Gartner Survey Lays the Path for Successfully Achieving S&OP Maturity

In a recent survey of 147 S&OP leaders across the globe, Gartner analyst Tim Payne focused on the key success factors and capabilities required for companies to successfully reach stage 4 and stage 5 levels of S&OP maturity.

As a reminder, stages 4 and 5 are defined as: A company reaches Stage 4 when S&OP can support not only operational metrics, but also business outcomes such as demand generation, risk management practices and budgeting and reforecasting decisions. To do this it leverages advanced modeling, what-if analyses and linear programming/optimization.

A company reaches Stage 5 when the Stage 4 capabilities are extended across trading partners such as major suppliers, channel partners or customers. This creates an extended view of demand across the value chain that allows the trading partners to further fine tune their decisions and collaborate closely.

In the survey, Tim found that as companies work to achieve higher levels of maturity in their S&OP capability, they often struggle primarily due to difficulties defining and connecting S&OP explicitly with business outcomes that tie with overall company objectives and metrics. They therefore underperform, leaving money on the table and falling short in achieving key objectives like growth and sustainability.

4 Recommendations for Increasing the Success of S&OP Maturity

In order to increase the success of maturing an S&OP practice and improving its impact on the business, Tim focuses on 4 key recommendations:

    1. Design an S&OP roadmap that emphasizes the need for end-to-end integrated planning solutions, including current and future supply chain and business unit requirements. Integrated planning means the ability to influence not only the normal S&OP decisions — e.g. service levels, inventory and capacity/sourcing — but also the ability to shape demand generation efforts and financials.
    2. Define and link S&OP explicitly with business-oriented outcomes from the processes that tie with overall corporate objectives. Extend beyond forecast accuracy, service levels and capacity utilization to emphasize impact on volume/revenue growth, profitability, return on assets and agility.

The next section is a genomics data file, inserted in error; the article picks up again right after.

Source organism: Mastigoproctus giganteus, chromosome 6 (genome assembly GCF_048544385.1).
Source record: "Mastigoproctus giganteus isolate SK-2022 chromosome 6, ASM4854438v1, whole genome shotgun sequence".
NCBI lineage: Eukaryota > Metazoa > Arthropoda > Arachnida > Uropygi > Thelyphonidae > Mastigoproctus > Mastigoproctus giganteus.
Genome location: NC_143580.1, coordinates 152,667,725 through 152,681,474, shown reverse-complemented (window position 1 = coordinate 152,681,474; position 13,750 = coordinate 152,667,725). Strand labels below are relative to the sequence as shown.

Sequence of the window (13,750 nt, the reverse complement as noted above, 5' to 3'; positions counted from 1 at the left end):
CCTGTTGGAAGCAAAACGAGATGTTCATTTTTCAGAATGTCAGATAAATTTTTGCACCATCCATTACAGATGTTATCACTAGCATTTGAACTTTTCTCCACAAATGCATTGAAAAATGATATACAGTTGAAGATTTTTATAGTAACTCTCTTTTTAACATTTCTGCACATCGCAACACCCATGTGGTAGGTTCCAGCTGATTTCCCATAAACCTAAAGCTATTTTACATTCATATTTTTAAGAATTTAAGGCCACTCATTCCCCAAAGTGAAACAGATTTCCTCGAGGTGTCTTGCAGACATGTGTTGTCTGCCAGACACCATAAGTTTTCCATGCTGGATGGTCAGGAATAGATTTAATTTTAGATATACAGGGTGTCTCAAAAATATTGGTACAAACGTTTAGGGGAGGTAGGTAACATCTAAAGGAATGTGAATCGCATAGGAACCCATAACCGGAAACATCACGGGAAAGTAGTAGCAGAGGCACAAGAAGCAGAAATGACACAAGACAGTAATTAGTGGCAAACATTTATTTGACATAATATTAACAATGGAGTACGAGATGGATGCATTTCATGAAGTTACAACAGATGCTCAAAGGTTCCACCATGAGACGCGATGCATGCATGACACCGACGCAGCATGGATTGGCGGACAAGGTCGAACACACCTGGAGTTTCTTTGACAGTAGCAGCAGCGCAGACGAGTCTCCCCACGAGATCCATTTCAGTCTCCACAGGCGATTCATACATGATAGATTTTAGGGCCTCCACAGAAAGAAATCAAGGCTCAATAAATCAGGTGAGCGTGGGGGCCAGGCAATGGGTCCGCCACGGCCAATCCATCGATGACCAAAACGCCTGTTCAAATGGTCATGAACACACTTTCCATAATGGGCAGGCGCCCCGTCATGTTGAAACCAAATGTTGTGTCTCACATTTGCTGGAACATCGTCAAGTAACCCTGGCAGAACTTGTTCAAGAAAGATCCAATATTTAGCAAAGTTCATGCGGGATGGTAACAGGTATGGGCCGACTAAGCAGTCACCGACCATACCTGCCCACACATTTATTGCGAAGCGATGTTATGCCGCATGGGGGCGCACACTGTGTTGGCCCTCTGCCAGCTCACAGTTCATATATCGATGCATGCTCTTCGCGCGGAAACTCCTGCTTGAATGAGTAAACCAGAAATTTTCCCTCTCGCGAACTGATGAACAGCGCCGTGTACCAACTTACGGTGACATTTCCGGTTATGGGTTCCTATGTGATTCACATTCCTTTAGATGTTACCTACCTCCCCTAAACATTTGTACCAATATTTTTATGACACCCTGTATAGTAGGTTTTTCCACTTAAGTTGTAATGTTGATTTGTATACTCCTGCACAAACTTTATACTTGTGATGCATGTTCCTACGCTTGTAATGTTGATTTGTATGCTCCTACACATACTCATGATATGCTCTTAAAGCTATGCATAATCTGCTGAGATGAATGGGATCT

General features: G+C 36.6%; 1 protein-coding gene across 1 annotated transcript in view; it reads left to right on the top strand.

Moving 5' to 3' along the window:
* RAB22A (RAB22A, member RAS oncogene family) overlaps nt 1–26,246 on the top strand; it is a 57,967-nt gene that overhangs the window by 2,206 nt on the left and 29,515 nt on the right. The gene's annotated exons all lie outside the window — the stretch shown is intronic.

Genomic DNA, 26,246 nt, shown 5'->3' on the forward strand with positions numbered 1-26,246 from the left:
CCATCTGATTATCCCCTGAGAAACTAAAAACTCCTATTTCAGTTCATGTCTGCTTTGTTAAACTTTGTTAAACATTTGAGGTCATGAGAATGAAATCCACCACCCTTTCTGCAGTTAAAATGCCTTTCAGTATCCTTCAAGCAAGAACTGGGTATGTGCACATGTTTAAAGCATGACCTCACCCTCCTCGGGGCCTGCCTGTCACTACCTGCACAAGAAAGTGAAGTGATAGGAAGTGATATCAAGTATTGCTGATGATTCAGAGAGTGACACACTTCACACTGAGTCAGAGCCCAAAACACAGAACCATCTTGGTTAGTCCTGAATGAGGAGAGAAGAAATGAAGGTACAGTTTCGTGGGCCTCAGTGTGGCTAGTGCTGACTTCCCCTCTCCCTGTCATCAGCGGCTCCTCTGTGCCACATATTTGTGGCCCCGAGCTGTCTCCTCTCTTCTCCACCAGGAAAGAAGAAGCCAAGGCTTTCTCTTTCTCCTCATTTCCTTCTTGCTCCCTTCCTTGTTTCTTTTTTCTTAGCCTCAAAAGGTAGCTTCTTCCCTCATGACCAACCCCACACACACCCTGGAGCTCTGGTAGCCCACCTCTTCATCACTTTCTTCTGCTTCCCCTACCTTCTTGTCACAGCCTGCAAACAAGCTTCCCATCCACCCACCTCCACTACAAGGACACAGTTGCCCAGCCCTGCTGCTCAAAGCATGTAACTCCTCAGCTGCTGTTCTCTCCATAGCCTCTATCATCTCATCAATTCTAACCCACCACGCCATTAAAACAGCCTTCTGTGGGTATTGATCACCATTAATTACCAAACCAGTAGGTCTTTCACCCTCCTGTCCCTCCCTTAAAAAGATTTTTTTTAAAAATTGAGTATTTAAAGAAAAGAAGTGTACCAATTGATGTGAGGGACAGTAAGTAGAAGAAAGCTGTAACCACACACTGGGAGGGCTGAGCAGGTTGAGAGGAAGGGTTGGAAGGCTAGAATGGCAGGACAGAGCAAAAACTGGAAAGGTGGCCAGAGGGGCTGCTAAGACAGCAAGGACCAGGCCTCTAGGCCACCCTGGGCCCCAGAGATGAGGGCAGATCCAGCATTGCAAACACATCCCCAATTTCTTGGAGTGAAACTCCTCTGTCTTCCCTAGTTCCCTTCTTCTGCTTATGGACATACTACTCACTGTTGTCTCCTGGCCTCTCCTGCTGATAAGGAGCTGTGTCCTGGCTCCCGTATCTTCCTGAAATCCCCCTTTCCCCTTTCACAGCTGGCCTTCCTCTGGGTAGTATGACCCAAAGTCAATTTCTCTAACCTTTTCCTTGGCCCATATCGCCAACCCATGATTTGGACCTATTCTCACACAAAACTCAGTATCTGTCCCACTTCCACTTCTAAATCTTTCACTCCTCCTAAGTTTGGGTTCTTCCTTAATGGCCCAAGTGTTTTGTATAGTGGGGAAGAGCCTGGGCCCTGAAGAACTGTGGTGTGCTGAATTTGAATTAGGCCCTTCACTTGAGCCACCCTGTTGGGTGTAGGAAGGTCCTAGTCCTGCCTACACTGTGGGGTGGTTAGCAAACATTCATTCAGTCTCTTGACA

3. Introduce more outside-in, externally / business-focused metrics into S&OP. Emphasize metrics that support business capabilities, decisions and trade-offs, not just operational decisions. Examples include order / campaign profitability, forecast variability, network effectiveness, etc.
    4. Choose S&OP technology that can support Stage 4 maturity by emphasizing the above requirements – and that can scale to support a global instance not only for current but also future needs

The summary above highlights the need for broader inputs and participation in S&OP, especially from the P&L owners who can specify and guide the definition of future state, ideal business outcomes and key metrics associated. Others (e.g. category managers and commercial teams) must extend their reach beyond providing a forecast, to really analyzing the trade-offs between demand generation, service-ability, profitability and ROA. Finance must also get more involved, as there is limited or no financial input today into key S&OP decisions. Even those that have financial inputs often use error-prone inputs such as standard costs.

Capabilities Required to Mature S&OP and Improve Business Impacts

The survey also highlights a set of capabilities that are required to mature S&OP and to achieve successful business impacts. They are as follows:

    1. Strong collaboration capabilities, including planning, scenario analysis and performance tracking. This is especially important as the scope of S&OP expands to include more functions as well as executive participation
    2. Supply chain modeling must support meaningful scenario analysis, underpinned with advanced analytics, especially linear programming/optimization and Monte-Carlo simulation. The model must be configurable to: a) fit the business model of the company, b) support a broad range of scenario analyses beyond just network or inventory modeling, and c) easily incorporate/accommodate changes to the product mix, value chain and costs.
    3. Tight integration with the SCP system of record – this will help ensure S&OP remains linked with execution
    4. Support for single global instance – the architecture and performance of the application must be scalable to support current and future business needs

In summary, the survey report lays the foundation for transforming S&OP from an important process into a critical contributor towards business success. Tim does a great job of informing S&OP leaders of the key success factors and the most important capabilities they should emphasize as they work to mature their S&OP process and its contribution to the business.

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